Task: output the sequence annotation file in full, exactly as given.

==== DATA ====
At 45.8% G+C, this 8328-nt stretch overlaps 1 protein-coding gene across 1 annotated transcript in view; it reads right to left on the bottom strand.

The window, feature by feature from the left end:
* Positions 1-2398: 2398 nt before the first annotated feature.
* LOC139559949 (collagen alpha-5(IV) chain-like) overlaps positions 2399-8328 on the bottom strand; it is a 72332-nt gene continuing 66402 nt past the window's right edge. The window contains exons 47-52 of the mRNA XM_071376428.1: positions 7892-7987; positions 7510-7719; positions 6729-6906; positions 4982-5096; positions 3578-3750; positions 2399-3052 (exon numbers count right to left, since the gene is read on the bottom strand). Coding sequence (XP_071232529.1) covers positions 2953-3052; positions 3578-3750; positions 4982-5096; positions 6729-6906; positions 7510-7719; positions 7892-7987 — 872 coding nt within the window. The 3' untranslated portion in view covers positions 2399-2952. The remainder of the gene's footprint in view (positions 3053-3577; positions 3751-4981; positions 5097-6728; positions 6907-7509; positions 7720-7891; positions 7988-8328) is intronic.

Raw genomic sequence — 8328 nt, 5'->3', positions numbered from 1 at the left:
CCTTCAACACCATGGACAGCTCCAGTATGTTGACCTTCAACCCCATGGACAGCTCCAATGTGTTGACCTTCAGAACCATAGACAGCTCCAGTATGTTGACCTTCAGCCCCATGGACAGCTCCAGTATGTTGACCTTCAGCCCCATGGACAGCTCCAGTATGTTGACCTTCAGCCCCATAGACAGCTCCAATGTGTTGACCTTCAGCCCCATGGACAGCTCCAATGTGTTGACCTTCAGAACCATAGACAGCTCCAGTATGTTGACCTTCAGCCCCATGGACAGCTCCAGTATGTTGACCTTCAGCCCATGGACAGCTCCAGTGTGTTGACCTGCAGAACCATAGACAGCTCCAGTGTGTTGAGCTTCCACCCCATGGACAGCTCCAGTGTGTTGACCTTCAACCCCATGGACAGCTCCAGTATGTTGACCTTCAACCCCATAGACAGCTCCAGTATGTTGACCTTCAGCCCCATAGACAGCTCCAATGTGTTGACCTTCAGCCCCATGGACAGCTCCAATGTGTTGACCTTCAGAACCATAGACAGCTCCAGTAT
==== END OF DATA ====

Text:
At 45.8% G+C, this 8328-nt stretch overlaps 1 protein-coding gene across 1 annotated transcript in view; it reads right to left on the bottom strand.

The window, feature by feature from the left end:
* Positions 1-2398: 2398 nt before the first annotated feature.
* LOC139559949 (collagen alpha-5(IV) chain-like) overlaps positions 2399-8328 on the bottom strand; it is a 72332-nt gene continuing 66402 nt past the window's right edge. The window contains exons 47-52 of the mRNA XM_071376428.1: positions 7892-7987; positions 7510-7719; positions 6729-6906; positions 4982-5096; positions 3578-3750; positions 2399-3052 (exon numbers count right to left, since the gene is read on the bottom strand). Coding sequence (XP_071232529.1) covers positions 2953-3052; positions 3578-3750; positions 4982-5096; positions 6729-6906; positions 7510-7719; positions 7892-7987 — 872 coding nt within the window. The 3' untranslated portion in view covers positions 2399-2952. The remainder of the gene's footprint in view (positions 3053-3577; positions 3751-4981; positions 5097-6728; positions 6907-7509; positions 7720-7891; positions 7988-8328) is intronic.

Raw genomic sequence — 8328 nt, 5'->3', positions numbered from 1 at the left:
CCTTCAACACCATGGACAGCTCCAGTATGTTGACCTTCAACCCCATGGACAGCTCCAATGTGTTGACCTTCAGAACCATAGACAGCTCCAGTATGTTGACCTTCAGCCCCATGGACAGCTCCAGTATGTTGACCTTCAGCCCCATGGACAGCTCCAGTATGTTGACCTTCAGCCCCATAGACAGCTCCAATGTGTTGACCTTCAGCCCCATGGACAGCTCCAATGTGTTGACCTTCAGAACCATAGACAGCTCCAGTATGTTGACCTTCAGCCCCATGGACAGCTCCAGTATGTTGACCTTCAGCCCATGGACAGCTCCAGTGTGTTGACCTGCAGAACCATAGACAGCTCCAGTGTGTTGAGCTTCCACCCCATGGACAGCTCCAGTGTGTTGACCTTCAACCCCATGGACAGCTCCAGTATGTTGACCTTCAACCCCATAGACAGCTCCAGTATGTTGACCTTCAGCCCCATAGACAGCTCCAATGTGTTGACCTTCAGCCCCATGGACAGCTCCAATGTGTTGACCTTCAGAACCATAGACAGCTCCAGTAT